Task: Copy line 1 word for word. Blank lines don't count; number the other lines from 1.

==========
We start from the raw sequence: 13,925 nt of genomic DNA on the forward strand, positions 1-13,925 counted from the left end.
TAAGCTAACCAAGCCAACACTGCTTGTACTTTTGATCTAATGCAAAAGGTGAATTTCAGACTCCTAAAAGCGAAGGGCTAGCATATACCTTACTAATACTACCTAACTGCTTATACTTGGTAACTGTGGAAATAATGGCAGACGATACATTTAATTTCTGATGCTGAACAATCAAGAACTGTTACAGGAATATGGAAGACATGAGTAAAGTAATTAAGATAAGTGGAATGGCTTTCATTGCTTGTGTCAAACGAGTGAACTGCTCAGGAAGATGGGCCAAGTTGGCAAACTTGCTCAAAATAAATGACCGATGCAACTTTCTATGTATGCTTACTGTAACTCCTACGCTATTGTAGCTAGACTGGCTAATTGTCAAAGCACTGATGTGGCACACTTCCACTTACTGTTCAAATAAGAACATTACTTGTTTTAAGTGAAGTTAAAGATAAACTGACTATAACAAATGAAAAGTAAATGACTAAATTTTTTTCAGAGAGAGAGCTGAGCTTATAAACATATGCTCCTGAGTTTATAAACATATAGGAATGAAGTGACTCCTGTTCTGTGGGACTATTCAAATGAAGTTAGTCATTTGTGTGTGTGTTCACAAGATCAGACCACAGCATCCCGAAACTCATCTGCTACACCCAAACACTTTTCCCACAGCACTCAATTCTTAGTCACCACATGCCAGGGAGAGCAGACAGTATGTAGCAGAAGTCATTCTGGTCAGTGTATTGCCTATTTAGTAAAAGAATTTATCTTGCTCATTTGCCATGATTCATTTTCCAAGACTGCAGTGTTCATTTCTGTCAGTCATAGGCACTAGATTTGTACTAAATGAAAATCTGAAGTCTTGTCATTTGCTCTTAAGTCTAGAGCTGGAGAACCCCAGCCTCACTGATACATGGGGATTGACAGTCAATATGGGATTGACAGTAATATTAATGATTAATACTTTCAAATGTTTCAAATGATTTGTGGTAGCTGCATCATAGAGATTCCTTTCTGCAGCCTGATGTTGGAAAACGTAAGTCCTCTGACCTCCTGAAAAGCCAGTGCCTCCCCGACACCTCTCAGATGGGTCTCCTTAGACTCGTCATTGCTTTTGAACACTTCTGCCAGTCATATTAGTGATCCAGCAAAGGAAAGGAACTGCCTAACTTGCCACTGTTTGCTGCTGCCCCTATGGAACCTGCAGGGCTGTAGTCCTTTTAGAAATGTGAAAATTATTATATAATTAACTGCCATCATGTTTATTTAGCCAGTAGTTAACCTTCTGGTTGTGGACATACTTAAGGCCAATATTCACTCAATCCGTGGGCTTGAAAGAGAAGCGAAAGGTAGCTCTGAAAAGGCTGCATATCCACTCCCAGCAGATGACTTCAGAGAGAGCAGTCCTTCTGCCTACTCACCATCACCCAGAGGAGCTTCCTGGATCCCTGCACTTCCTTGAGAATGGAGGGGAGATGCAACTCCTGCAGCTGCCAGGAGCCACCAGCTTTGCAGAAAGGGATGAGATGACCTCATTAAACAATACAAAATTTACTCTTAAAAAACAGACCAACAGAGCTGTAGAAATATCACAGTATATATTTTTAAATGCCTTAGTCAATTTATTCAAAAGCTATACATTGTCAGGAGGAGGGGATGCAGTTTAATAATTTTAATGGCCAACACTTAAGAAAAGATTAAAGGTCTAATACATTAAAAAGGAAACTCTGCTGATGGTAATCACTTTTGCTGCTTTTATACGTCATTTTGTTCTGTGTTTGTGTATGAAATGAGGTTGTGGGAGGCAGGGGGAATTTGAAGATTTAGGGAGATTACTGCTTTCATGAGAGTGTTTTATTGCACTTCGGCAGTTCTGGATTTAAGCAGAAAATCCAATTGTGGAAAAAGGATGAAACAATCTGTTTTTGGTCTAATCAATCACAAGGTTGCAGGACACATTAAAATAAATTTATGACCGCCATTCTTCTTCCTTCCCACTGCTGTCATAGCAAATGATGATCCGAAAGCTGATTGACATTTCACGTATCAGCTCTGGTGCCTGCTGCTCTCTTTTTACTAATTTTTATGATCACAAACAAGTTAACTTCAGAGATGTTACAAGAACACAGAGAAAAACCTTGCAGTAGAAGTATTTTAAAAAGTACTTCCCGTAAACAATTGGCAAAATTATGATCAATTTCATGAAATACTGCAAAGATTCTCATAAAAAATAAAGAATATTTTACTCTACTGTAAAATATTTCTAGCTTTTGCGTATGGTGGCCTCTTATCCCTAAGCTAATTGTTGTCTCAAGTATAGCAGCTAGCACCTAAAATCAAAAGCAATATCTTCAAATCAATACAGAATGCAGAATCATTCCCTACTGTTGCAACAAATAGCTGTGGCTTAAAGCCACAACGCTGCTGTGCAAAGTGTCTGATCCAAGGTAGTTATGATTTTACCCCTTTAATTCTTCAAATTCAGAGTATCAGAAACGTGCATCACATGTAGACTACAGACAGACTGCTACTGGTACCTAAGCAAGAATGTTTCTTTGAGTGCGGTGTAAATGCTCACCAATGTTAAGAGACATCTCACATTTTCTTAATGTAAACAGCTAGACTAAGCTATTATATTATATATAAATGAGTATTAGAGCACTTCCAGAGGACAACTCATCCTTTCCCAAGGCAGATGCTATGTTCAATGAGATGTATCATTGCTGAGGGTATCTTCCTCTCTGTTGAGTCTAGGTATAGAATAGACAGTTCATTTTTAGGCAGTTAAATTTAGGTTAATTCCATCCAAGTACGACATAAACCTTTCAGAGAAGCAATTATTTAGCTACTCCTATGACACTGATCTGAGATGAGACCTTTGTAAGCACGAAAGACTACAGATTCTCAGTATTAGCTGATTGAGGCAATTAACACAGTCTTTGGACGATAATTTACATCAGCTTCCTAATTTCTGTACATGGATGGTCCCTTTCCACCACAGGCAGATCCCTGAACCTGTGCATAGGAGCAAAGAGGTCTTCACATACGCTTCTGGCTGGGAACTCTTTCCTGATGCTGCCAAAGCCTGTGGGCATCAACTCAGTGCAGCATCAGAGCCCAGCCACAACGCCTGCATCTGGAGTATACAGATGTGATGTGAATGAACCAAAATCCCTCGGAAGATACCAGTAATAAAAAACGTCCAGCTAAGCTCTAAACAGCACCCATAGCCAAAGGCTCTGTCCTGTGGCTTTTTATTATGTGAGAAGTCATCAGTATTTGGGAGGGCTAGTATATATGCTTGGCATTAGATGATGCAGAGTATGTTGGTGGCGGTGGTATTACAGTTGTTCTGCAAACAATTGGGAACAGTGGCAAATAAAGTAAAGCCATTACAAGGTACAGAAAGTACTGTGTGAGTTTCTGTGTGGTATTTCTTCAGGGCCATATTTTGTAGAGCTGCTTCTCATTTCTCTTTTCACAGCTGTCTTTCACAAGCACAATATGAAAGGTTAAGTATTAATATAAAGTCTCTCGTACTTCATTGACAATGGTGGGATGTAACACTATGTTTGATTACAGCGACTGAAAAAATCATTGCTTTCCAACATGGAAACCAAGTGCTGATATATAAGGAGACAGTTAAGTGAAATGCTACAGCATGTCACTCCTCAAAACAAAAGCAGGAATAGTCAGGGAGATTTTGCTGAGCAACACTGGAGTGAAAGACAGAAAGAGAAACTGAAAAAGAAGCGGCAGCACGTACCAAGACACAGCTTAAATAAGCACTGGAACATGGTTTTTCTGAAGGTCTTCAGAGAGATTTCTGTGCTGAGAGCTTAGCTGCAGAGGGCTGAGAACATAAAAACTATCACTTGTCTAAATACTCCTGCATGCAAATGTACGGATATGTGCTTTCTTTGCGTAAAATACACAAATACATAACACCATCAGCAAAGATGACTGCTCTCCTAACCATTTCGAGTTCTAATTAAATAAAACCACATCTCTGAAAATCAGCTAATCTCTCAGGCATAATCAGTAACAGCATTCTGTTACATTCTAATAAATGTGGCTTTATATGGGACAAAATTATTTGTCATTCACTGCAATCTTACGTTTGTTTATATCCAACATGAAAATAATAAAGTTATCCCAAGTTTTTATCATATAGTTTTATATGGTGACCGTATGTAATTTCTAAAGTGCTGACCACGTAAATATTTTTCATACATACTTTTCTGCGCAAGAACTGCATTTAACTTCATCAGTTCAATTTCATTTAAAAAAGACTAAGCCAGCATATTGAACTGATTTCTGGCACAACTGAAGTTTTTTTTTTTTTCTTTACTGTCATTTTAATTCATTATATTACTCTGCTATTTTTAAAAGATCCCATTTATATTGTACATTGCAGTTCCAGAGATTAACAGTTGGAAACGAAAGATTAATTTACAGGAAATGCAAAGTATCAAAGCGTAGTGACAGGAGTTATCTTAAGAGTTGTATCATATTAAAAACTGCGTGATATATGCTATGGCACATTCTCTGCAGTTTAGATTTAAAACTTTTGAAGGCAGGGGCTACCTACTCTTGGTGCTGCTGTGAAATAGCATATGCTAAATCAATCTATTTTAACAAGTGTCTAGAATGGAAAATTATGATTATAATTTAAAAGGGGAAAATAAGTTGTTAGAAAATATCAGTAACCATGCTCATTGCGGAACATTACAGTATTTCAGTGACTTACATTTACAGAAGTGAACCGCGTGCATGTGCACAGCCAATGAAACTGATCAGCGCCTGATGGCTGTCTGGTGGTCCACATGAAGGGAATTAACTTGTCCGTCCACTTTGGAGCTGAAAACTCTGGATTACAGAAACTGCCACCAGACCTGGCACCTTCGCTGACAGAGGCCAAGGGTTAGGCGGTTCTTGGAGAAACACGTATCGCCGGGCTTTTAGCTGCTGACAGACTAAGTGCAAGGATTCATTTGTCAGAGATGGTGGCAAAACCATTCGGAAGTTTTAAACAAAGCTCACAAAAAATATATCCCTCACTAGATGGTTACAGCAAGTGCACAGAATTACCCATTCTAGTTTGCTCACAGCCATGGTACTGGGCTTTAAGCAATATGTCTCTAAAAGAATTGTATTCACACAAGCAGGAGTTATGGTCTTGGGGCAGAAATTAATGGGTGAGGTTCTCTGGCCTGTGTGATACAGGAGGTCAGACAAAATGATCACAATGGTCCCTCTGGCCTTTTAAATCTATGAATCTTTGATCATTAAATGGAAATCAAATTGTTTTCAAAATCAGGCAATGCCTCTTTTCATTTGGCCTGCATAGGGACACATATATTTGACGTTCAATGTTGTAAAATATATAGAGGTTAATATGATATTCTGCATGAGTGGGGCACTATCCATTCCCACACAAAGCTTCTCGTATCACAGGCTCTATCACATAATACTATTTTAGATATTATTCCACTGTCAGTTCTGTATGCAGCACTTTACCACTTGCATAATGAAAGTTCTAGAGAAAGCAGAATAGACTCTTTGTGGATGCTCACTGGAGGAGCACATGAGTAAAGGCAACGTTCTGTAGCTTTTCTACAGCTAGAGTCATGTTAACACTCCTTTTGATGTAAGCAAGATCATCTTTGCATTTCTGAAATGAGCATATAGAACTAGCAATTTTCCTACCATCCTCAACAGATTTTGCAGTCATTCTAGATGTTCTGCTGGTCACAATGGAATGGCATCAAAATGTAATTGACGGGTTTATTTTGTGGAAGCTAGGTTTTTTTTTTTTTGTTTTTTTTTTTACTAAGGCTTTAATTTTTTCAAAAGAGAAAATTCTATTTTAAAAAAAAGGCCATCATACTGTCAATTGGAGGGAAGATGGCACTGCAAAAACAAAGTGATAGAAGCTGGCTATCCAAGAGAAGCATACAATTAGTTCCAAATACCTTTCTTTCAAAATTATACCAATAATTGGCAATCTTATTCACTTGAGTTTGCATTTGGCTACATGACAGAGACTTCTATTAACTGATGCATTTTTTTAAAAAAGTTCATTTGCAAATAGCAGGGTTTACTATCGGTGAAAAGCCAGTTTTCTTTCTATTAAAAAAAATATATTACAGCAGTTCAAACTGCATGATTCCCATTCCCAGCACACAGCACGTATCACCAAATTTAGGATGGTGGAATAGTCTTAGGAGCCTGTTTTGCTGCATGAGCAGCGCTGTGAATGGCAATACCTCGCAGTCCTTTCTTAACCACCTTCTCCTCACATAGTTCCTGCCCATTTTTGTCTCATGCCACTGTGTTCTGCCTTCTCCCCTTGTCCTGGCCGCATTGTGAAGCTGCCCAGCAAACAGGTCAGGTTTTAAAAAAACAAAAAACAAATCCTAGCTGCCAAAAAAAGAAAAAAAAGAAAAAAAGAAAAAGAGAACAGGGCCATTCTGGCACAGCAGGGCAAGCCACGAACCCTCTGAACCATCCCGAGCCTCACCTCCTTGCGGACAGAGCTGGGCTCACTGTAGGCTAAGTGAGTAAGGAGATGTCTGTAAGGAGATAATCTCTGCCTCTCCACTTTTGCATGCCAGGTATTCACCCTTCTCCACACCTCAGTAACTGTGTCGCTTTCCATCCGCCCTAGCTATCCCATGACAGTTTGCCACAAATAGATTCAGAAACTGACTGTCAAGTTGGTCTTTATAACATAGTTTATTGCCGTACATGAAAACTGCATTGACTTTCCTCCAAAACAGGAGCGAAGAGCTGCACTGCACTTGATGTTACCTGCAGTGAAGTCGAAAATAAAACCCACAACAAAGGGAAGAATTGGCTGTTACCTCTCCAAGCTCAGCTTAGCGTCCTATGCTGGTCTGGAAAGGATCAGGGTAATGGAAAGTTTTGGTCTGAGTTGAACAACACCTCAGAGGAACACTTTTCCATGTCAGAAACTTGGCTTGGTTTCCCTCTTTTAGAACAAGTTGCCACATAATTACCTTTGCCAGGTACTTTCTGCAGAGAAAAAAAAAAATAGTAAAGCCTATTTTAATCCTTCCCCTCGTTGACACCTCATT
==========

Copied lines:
We start from the raw sequence: 13,925 nt of genomic DNA on the forward strand, positions 1-13,925 counted from the left end.